May 2, 2000 (Fort Lauderdale, Fla.) -- Throw away your bungee cords and use ropes instead to tie down your gear when you're loading the top of the car for the family vacation or the trip back from the hardware store, say eye doctors who treat people with eye injuries.
Over a five-year period, eye trauma specialists at the Wills Eye Hospital in Philadelphia treated 67 patients with moderate-to-severe injuries to the eye from bungee cords -- elastic tie-down straps with J-shaped or S-shaped metal hooks at either end. These are the cords that parents always struggle with as they're trying to pack up the gear and head out of town.
The patients sustained injuries when the hooks either straightened out and lost their grip under heavier-than-normal loads, broke apart from the strap, or came loose when the load was being tied down. The hooks snapped back at the user, struck the eye, and, in some cases, inflicted injuries severe enough to cause them to lose all sight in the affected eye -- or even to lose the eye itself.
"We're proposing that these hooks be redesigned with a gated clip that would prevent the hook from becoming disengaged from the object it's secured to," says lead researcher Anthony J. Aldave, MD, senior ophthalmology resident at Wills Eye Hospital of Thomas Jefferson University in Philadelphia, in an interview with WebMD. "People have proposed this before, and, yes, it would cost a little more for the manufacturers to redesign these hooks. But the fact is that a simple modification could probably have prevented the vast majority of these injuries."
"I agree in general that a redesign would help, but what I advise my patients is: Just don't use a bungee cord, period. Just use a rope," Eugene S. Lit, MD, tells WebMD. Lit, the director of the eye trauma service at the Massachusetts Eye and Ear Infirmary in Boston, was not involved in the Philadelphia study, which was reported here Tuesday at an eye research meeting.
In the study, more than half of the patients who came into the emergency room for a bungee cord-sustained eye injury required hospitalization for treatment of the injuries, which included bleeding within the eye, lacerations to the eye, traumatic cataracts (clouding of the lens of the eye as a result of the blow), and tearing or detachment of the retina from the back of the eye. The retina is the tissue lining the inside of the eye that acts as a screen on which images are captured and transmitted to the brain. Most of the damaged eyes had a mild-to-serious loss of vision, 15% had no useful vision, and three patients had injuries that were so severe that the eyes had to be surgically removed.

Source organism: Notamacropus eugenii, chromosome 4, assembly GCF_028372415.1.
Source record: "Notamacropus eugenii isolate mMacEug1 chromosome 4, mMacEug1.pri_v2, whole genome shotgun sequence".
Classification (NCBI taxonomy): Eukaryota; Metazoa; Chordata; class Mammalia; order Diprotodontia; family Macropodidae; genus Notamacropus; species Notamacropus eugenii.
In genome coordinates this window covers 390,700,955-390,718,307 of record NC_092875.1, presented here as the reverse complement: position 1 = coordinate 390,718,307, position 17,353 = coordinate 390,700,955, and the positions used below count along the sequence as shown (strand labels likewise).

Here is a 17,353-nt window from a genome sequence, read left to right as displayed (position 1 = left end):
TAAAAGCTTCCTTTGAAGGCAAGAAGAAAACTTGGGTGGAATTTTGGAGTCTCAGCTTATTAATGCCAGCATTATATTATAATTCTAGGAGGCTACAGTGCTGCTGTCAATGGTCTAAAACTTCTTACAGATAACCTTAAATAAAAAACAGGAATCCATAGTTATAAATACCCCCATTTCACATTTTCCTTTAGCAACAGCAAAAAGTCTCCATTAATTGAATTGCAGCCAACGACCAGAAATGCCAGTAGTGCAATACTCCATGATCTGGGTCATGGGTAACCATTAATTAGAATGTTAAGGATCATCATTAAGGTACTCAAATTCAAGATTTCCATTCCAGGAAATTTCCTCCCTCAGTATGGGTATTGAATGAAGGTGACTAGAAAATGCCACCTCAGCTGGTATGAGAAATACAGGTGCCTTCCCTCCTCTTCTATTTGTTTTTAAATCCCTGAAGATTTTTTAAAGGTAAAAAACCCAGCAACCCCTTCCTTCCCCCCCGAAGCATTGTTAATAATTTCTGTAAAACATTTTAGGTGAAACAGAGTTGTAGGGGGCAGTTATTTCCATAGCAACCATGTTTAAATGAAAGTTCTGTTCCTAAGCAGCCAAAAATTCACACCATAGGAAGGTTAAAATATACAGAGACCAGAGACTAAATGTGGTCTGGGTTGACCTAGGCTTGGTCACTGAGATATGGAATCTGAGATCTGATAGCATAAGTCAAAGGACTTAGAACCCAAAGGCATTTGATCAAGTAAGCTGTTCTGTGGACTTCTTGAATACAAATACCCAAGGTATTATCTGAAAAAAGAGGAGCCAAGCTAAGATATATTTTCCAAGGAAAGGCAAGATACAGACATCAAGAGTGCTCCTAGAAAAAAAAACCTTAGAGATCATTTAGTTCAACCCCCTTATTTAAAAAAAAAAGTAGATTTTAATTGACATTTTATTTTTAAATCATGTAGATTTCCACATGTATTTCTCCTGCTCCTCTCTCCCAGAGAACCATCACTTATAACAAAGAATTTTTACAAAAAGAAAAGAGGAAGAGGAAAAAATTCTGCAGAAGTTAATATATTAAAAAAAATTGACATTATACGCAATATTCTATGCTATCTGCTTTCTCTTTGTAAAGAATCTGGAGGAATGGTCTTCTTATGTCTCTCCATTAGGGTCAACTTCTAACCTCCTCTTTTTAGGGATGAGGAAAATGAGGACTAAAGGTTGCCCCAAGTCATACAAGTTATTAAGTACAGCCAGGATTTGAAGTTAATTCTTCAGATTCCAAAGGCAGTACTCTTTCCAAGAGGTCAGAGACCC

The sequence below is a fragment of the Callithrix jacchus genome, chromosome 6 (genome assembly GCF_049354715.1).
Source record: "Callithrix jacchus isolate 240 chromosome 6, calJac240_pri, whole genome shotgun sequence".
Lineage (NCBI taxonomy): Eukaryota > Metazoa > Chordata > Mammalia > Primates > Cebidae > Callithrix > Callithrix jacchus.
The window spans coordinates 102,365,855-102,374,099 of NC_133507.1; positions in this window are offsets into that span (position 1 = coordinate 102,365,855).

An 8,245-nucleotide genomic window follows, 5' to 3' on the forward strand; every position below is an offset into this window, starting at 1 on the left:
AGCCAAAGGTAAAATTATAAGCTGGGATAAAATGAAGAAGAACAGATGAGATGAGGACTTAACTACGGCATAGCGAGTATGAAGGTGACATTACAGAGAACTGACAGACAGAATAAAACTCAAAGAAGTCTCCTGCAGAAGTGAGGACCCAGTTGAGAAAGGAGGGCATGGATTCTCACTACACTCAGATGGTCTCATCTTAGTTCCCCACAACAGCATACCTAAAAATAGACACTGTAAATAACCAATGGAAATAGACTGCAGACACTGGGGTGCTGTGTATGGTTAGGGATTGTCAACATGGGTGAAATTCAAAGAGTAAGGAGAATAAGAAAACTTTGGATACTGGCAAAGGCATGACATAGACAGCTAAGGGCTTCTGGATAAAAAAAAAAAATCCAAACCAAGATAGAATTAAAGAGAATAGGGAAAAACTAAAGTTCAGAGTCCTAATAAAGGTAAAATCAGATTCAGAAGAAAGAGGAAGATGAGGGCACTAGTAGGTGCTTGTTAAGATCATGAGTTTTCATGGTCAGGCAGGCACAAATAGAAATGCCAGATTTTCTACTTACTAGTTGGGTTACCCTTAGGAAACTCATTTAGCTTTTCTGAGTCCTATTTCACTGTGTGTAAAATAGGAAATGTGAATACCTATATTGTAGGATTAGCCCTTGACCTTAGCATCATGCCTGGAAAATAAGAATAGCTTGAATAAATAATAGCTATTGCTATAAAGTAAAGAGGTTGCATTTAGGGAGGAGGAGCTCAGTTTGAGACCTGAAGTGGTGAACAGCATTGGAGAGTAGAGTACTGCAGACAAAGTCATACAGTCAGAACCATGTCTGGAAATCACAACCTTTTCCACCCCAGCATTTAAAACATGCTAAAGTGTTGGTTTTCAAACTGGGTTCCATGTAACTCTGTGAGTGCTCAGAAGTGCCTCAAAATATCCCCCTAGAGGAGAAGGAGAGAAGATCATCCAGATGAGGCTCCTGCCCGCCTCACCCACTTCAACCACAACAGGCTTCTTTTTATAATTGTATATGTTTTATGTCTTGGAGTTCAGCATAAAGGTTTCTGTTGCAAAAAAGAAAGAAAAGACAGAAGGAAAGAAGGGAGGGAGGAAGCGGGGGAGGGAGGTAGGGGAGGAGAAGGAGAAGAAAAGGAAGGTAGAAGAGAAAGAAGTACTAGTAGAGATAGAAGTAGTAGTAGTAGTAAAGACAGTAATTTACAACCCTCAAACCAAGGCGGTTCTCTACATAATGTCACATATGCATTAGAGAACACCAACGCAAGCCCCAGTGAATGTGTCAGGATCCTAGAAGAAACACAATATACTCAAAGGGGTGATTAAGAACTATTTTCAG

Aldave and colleagues say that the heavy elastic cords from which bungees are made create tremendous force when they recoil, particularly when they are stretched beyond their recommended limits, such as when the user is trying to secure a heavy or overly large load.
"We asked every single patient, 'How did this happen?' and three of the 67 said that the hook actually straightened out under the force of the load. A couple of them said the hooks became disengaged from the cord -- they just broke apart -- but in almost all of the cases, the hook backed off what it was secured to," Aldave tells WebMD.
The researchers propose that the hooks be redesigned to include a closed clip on at least one end, and preferably on both. "We think it's really the only way we can prevent the bulk of these injuries, because I don't think consumers are going to wear protective eyewear, especially if they're only hooking or unhooking the cord for a few seconds. Nobody is going to go inside and get the safety glasses, so we think that the responsibility lies with the manufacturers," Aldave tells WebMD.
Aldave and his colleagues also recommend that bungee cord manufacturers be required to post a warning label about the dangers and the need for eye protection when using the products.
- Bungee cords are elastic tie-down straps with hooks on the end and are often used for such things as tying luggage to the top of the car.
- Researchers report that these cords may be dangerous if they snap back, causing serious eye injury.
- In most cases, injuries result when the hook becomes unattached to what it was secured to, so researchers recommend a new design with a gated clip.